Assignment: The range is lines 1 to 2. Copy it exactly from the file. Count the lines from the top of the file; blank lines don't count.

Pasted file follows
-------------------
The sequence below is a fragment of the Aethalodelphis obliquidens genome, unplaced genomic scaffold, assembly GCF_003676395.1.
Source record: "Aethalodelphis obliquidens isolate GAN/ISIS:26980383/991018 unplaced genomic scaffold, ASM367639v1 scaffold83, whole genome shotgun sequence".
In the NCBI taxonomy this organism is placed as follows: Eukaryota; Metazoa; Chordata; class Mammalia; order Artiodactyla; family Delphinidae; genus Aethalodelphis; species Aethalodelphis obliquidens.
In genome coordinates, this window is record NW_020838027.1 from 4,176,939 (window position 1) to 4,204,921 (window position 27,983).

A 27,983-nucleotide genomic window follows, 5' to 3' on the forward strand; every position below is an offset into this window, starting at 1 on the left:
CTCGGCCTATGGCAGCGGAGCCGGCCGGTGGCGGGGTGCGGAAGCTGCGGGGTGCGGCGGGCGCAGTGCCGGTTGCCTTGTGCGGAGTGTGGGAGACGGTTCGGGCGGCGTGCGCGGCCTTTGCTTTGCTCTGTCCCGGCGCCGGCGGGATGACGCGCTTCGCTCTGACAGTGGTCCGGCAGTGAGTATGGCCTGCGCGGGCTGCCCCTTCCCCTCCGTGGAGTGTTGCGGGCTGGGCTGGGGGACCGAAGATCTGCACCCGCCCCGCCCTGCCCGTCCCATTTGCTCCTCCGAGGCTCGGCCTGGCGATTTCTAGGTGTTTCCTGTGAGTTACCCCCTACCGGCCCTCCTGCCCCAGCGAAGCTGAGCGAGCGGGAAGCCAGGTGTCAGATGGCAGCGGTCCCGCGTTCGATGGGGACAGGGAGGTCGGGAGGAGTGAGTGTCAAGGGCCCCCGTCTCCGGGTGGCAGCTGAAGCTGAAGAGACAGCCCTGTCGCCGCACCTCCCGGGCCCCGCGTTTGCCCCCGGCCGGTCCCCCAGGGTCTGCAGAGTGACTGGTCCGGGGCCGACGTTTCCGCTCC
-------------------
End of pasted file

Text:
The sequence below is a fragment of the Aethalodelphis obliquidens genome, unplaced genomic scaffold, assembly GCF_003676395.1.
Source record: "Aethalodelphis obliquidens isolate GAN/ISIS:26980383/991018 unplaced genomic scaffold, ASM367639v1 scaffold83, whole genome shotgun sequence".